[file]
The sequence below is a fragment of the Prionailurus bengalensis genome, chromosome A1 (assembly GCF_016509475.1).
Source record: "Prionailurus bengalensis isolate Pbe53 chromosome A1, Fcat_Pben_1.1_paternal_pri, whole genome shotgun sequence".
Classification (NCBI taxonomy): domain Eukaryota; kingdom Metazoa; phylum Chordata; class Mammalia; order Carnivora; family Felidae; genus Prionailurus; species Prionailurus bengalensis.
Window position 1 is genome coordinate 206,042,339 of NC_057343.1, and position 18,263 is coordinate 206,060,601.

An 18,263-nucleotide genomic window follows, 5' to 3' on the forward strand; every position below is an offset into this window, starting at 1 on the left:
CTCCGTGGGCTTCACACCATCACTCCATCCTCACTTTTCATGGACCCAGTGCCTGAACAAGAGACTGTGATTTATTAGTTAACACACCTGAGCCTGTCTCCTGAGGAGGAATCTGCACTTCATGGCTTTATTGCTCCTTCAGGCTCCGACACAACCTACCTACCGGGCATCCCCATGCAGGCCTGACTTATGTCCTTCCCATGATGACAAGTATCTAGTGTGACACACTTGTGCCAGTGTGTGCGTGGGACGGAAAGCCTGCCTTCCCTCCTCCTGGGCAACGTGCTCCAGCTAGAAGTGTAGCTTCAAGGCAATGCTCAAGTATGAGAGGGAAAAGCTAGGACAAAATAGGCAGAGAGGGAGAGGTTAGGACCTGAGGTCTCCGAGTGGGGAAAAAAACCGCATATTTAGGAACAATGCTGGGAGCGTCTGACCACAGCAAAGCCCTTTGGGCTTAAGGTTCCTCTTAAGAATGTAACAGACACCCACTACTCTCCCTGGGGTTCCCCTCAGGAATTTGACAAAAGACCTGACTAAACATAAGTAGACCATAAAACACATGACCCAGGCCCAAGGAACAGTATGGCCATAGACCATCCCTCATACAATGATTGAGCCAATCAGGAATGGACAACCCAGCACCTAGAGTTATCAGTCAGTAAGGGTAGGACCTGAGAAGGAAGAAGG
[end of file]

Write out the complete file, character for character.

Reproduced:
The sequence below is a fragment of the Prionailurus bengalensis genome, chromosome A1 (assembly GCF_016509475.1).
Source record: "Prionailurus bengalensis isolate Pbe53 chromosome A1, Fcat_Pben_1.1_paternal_pri, whole genome shotgun sequence".
Classification (NCBI taxonomy): domain Eukaryota; kingdom Metazoa; phylum Chordata; class Mammalia; order Carnivora; family Felidae; genus Prionailurus; species Prionailurus bengalensis.
Window position 1 is genome coordinate 206,042,339 of NC_057343.1, and position 18,263 is coordinate 206,060,601.

An 18,263-nucleotide genomic window follows, 5' to 3' on the forward strand; every position below is an offset into this window, starting at 1 on the left:
CTCCGTGGGCTTCACACCATCACTCCATCCTCACTTTTCATGGACCCAGTGCCTGAACAAGAGACTGTGATTTATTAGTTAACACACCTGAGCCTGTCTCCTGAGGAGGAATCTGCACTTCATGGCTTTATTGCTCCTTCAGGCTCCGACACAACCTACCTACCGGGCATCCCCATGCAGGCCTGACTTATGTCCTTCCCATGATGACAAGTATCTAGTGTGACACACTTGTGCCAGTGTGTGCGTGGGACGGAAAGCCTGCCTTCCCTCCTCCTGGGCAACGTGCTCCAGCTAGAAGTGTAGCTTCAAGGCAATGCTCAAGTATGAGAGGGAAAAGCTAGGACAAAATAGGCAGAGAGGGAGAGGTTAGGACCTGAGGTCTCCGAGTGGGGAAAAAAACCGCATATTTAGGAACAATGCTGGGAGCGTCTGACCACAGCAAAGCCCTTTGGGCTTAAGGTTCCTCTTAAGAATGTAACAGACACCCACTACTCTCCCTGGGGTTCCCCTCAGGAATTTGACAAAAGACCTGACTAAACATAAGTAGACCATAAAACACATGACCCAGGCCCAAGGAACAGTATGGCCATAGACCATCCCTCATACAATGATTGAGCCAATCAGGAATGGACAACCCAGCACCTAGAGTTATCAGTCAGTAAGGGTAGGACCTGAGAAGGAAGAAGG